Are there no stops to the dissemination of baseless “scientific” opinion? This is a question that rarely gets asked because we tend to assume that in the end, scientific consensus will be reached without the need for oversight. We are talking about science and scientists here, not policy makers or private industrialists with conflicts of interest and personal gains that hang in the balance. Yet the lines between science, industry and policy-making are blurrier the closer we look. In any case, who can we rely upon to ensure that the scientists are doing their job in formulating sound approaches to the problems at hand? There isn’t anyone, other than the scientists themselves. So what went wrong here? How did the Anderson paper end up deftly hamstringing a viable theory about the origins of SARS-COV2 a year ago using specious logic and unnecessary assumptions? Why didn’t anyone say anything? Despite what is generally known, many did.

Here’s where things get hopeful, depending on how you look at them. It would be wrong to dismiss all virologists, epidemiologists and researchers as slaves to corporate funded research institutions and group-think. Behind the veil of headlines that tout the rigor of the data and fuel the “trust the science” mantra there are collections of perspicacious and tireless researchers and journalists that have been pushing back against the established opinion and raising valid concerns about the hijacking of the narrative by members of their own ilk. Notably RFK Jr.’s Children’s Health Defense and Dr. Joseph Mercola have published an excellent paper that comprehensively summarized the ongoing work of Dr. Alina Chan of MIT’s Broad Institute who has documented the timeline and significance of how the spin has been manufactured by the scientific community themselves. Of course, many are familiar with Mr. Kennedy and Dr. Mercola not because of what they are bringing to complex discussions but because of their stigmatization as purveyors of “anti-vax” and “pseudoscience” opinions. Once so marked they are felled by the mainstream media machine with all the efficiency and discrimination of a logger’s chainsaw in an old-growth forest.

There are others that are broadcasting the same signal of reason. DRASTIC (Decentralized Radical Autonomous Search Team Investigating Covid-19) is a group of independent scientists, journalists and researchers that have been bringing attention to the suspicious ways that the debate surrounding the origin of SARS-COV2 has been marginalized within the scientific community itself (more about their work here). For example, “A Statement in support of the scientists, public health professionals and medical professionals of China combatting Covid-19” appeared in the correspondence section of the esteemed medical journal Lancet in March of 2020. In this letter the authors explicitly characterize any dissent to the natural origins hypothesis as “rumour, disinformation and conspiracy theories”.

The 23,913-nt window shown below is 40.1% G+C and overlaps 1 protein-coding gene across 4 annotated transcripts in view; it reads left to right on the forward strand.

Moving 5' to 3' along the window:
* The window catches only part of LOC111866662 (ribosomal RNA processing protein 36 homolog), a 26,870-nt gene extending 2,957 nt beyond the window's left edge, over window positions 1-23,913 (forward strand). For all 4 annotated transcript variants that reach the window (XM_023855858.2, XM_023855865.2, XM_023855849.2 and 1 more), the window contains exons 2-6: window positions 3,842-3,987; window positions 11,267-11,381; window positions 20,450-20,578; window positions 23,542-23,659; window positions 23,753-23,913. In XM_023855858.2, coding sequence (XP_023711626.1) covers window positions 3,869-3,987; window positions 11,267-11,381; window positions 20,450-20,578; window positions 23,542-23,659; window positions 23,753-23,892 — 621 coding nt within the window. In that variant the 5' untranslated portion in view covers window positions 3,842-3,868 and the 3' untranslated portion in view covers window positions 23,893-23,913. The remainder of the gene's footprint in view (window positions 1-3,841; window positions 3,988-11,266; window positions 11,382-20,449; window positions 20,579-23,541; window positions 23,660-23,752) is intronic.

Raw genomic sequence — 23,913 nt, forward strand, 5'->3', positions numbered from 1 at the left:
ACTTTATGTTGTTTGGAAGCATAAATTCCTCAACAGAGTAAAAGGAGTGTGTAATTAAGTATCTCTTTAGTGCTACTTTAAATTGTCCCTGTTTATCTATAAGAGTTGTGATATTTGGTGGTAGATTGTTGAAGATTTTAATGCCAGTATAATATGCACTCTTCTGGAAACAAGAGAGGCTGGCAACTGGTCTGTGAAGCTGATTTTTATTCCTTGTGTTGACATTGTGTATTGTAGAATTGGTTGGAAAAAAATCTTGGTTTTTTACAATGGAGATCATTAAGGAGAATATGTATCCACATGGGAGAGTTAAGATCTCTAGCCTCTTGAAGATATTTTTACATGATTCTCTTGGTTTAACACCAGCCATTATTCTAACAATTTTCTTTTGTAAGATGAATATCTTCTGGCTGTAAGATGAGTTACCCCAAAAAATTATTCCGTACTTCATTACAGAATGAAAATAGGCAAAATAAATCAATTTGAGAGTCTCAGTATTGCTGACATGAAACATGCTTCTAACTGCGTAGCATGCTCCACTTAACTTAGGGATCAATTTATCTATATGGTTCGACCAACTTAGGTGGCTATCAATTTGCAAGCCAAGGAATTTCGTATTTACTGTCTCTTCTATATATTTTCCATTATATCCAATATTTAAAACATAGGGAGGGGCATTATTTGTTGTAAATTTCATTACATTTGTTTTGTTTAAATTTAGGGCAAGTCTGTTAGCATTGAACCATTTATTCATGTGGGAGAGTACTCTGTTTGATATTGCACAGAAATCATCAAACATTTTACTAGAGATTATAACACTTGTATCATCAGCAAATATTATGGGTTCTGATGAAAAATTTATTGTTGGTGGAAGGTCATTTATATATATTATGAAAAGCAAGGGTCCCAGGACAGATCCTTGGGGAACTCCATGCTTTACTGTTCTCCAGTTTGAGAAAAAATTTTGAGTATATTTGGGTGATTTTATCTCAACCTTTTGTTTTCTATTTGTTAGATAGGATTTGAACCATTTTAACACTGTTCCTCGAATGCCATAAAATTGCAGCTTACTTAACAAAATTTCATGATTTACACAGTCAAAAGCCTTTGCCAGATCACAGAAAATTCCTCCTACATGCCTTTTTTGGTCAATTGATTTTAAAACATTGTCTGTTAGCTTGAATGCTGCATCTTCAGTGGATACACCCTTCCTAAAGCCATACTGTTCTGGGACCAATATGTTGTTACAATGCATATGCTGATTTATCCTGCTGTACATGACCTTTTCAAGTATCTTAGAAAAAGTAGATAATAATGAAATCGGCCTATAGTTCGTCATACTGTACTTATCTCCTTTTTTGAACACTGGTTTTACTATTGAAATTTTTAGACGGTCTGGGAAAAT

What are we to make of such accusations leveled against scientists by scientists? This sort of rhetoric has no place in any scientific discussion of any kind and should be a matter of real concern for everyone. Has science been corrupted by the same forces that are undeniably turning investigative journalism into a means of promulgating propaganda in some instances? If that were the case, how then are we to “trust the science”?

The Predicament that we are in

We are in an uncomfortable situation. Unless we can independently dismantle the arguments like those in the Anderson paper, or can understand the significance of the appearance of a mysterious 12 nucleotide sequence in the SARS-COV2 genome that confers the virus with a polybasic furin cleavage site (resulting in a substantial increase in virulence described here), or can appreciate the implications of a situation where scientific journals publish papers without requiring authors to supply the raw data required for independent genomic confirmation, we are stuck. If the science is being spun or misrepresented or poorly reported, there would be no way to know it.

Determining the origin of SARS-COV2 is an important question that still needs to be answered definitively. Attempting to answer this question has brought light to more disturbing questions. We cannot expect the layperson to comprehend the scientific studies that underpin our approach to this pandemic, let alone critique the logic and assumptions made by the authors of these papers. Expecting that a news correspondent, mainstream or otherwise, is anymore capable of dissecting such information is not realistic either. Until we come to grips with this we will not be able to grasp the enormity of the crisis we are facing.

The Takeaway

An honest examination into the origin of SARS-COV2 suggests a danger more pernicious than the virus itself. How much of scientific opinion is dictated by non-scientific interests? How many other “consensus” positions are rooted in inexcusably poor reasoning and assumptions? If we can only rely on independent researchers to bring clarity to these topics, who is going to give them a voice? If there is a fact that can be extracted from this debate it would be that “trusting the science” and trusting what a media source says about “the science” can be two very different things.